Week 1 of the Computing for Data Analysis course focused mostly on getting R and RStudio installed. Then it focused on some of the basics of the R language. Here are some of the topics

- History of R
- How to get help
`help()`

- Data types in R
- numeric (real numbers)
- character (strings)
- integer (counting numbers)
- complex (imaginary)
- logical (TRUE/FALSE)

- Groupings of data
- vector (all the same data type)

v <- c(1.4, 2.5, 1.7)

v <- 1:10 - list (NOT all same data type)

lst <- list("a", 3.5, TRUE, "word", 4+5i) - matrix (2-dimensional vector)

m <- matrix(1:20, nrow=4, ncol=5)

- vector (all the same data type)
- Factor is for categorical data

f <- factor(c("big","small","big","big"))

table(f) - Missing Values
- NaN
`is.nan()`

(Not a Number) - NA
`is.na()`

(Not Available)

- NaN
- Reading/Writing data

d <- read.table("file.txt")

d <- read.csv("file.csv")

write.table("outFile.txt")

- Better Reading data

initial <- read.csv("data.csv", nrow=10)

classes <- sapply(initial, class)

fullData <- read.csv("data.csv", nrow=2000, colClasses=classes) - The
`str()`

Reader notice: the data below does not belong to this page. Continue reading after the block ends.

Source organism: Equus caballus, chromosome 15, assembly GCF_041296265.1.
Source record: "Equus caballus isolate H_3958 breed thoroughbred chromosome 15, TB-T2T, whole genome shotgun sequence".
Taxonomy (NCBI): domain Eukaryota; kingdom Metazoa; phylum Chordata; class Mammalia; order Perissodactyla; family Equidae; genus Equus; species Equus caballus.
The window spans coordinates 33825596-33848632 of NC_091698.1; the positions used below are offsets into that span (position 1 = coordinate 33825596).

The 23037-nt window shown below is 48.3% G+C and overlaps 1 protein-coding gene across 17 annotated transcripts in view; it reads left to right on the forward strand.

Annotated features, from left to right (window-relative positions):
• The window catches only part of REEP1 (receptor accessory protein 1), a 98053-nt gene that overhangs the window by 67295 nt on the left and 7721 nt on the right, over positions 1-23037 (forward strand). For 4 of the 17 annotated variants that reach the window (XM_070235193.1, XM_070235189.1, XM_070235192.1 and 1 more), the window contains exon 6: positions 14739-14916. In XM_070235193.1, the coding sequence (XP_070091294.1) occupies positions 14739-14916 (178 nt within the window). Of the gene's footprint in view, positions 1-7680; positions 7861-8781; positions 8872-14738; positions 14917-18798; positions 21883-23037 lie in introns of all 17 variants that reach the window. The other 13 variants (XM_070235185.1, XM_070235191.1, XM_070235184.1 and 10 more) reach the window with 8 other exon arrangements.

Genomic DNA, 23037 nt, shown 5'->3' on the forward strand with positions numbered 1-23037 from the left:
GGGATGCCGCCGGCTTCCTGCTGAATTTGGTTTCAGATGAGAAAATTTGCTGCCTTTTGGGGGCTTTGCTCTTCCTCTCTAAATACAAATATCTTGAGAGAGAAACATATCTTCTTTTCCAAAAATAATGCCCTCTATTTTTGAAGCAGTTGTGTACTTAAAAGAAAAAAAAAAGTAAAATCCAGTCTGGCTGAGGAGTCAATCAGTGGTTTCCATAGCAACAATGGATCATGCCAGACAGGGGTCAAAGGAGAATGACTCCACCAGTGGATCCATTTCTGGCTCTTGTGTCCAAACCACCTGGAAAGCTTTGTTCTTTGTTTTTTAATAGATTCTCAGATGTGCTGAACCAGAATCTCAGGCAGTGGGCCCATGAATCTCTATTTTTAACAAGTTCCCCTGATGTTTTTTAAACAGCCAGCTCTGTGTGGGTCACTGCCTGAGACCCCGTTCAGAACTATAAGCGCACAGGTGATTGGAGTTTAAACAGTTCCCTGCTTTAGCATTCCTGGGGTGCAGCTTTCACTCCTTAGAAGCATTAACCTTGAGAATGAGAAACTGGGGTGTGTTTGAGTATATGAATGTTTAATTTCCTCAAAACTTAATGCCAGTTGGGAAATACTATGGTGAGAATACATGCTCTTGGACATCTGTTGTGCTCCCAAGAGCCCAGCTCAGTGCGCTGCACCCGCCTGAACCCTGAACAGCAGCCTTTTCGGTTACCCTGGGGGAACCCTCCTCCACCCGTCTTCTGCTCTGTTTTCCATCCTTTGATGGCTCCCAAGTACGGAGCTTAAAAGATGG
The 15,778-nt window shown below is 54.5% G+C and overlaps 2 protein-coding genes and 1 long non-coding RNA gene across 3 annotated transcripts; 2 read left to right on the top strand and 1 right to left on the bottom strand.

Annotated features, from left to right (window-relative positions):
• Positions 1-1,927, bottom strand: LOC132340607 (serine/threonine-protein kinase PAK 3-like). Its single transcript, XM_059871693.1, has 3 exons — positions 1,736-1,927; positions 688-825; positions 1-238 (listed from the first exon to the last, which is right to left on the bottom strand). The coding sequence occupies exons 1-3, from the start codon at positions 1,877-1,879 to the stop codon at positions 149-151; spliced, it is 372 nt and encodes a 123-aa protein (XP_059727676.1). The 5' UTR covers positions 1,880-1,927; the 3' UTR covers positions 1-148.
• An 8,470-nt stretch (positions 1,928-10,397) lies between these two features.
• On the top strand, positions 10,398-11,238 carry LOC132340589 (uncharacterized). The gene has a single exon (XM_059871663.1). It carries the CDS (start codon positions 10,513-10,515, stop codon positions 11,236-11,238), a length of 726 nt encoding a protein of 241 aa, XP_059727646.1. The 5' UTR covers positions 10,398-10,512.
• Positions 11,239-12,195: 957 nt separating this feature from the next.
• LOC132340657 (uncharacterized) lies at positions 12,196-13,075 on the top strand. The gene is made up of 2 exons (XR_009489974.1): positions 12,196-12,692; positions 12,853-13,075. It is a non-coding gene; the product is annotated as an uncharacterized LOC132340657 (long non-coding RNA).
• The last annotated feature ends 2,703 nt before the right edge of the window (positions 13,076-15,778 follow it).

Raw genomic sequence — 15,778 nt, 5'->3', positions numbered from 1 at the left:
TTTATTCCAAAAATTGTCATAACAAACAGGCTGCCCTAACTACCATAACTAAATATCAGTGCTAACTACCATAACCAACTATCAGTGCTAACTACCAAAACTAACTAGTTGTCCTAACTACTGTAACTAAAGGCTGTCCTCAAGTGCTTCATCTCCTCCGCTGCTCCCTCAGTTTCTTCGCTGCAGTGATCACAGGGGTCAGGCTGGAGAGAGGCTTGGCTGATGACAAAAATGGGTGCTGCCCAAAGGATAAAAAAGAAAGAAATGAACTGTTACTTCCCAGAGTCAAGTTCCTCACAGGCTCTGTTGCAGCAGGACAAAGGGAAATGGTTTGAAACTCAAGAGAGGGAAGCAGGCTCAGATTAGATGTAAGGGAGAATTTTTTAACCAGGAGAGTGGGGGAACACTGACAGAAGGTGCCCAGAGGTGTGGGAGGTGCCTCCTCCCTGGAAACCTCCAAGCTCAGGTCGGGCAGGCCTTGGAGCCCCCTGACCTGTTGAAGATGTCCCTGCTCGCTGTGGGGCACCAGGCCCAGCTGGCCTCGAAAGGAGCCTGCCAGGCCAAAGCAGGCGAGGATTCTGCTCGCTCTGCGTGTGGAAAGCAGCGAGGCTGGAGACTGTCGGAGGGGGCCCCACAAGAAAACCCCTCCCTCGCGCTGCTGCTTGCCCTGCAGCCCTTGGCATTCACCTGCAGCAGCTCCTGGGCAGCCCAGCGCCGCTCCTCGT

function for displaying information about the structure of an object

If you hurry, there still might be time to enroll in the class and finish the homework for full credit. Week 1 was not too intensive.

I took this course the first time it was offered.

If you are a full-time developer, then you will find the course extremely easy. The course is more of an introduction to R and very little on data analysis. R excels at data analysis, so all the example used involve data sets.

Dr. Peng is a great teacher. Enjoyed his lectures and the four week course was just right (for my busy schedule).

So far, I would agree with your assessment. I have not used R for about 6 years, so it is a good refresher, and I am even learning new stuff.

Thanks,

Ryan